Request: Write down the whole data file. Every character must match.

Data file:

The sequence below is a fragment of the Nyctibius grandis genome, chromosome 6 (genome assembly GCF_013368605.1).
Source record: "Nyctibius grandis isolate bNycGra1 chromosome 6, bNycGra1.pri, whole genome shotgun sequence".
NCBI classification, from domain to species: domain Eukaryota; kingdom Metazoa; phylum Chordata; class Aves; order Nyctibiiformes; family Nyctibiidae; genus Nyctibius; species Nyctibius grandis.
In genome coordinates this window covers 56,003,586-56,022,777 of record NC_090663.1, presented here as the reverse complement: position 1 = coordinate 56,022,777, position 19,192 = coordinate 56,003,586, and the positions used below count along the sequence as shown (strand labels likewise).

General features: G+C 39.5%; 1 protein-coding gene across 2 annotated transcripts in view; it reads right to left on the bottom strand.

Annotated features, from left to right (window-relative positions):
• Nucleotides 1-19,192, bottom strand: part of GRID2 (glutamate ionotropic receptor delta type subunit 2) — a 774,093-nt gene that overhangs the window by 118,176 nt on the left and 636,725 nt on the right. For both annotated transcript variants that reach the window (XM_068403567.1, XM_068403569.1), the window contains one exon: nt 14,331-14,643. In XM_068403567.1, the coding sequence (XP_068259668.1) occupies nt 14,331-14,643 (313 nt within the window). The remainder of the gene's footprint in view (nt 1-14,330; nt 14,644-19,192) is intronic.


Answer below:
The sequence below is a fragment of the Nyctibius grandis genome, chromosome 6 (genome assembly GCF_013368605.1).
Source record: "Nyctibius grandis isolate bNycGra1 chromosome 6, bNycGra1.pri, whole genome shotgun sequence".
NCBI classification, from domain to species: domain Eukaryota; kingdom Metazoa; phylum Chordata; class Aves; order Nyctibiiformes; family Nyctibiidae; genus Nyctibius; species Nyctibius grandis.
In genome coordinates this window covers 56,003,586-56,022,777 of record NC_090663.1, presented here as the reverse complement: position 1 = coordinate 56,022,777, position 19,192 = coordinate 56,003,586, and the positions used below count along the sequence as shown (strand labels likewise).

General features: G+C 39.5%; 1 protein-coding gene across 2 annotated transcripts in view; it reads right to left on the bottom strand.

Annotated features, from left to right (window-relative positions):
• Nucleotides 1-19,192, bottom strand: part of GRID2 (glutamate ionotropic receptor delta type subunit 2) — a 774,093-nt gene that overhangs the window by 118,176 nt on the left and 636,725 nt on the right. For both annotated transcript variants that reach the window (XM_068403567.1, XM_068403569.1), the window contains one exon: nt 14,331-14,643. In XM_068403567.1, the coding sequence (XP_068259668.1) occupies nt 14,331-14,643 (313 nt within the window). The remainder of the gene's footprint in view (nt 1-14,330; nt 14,644-19,192) is intronic.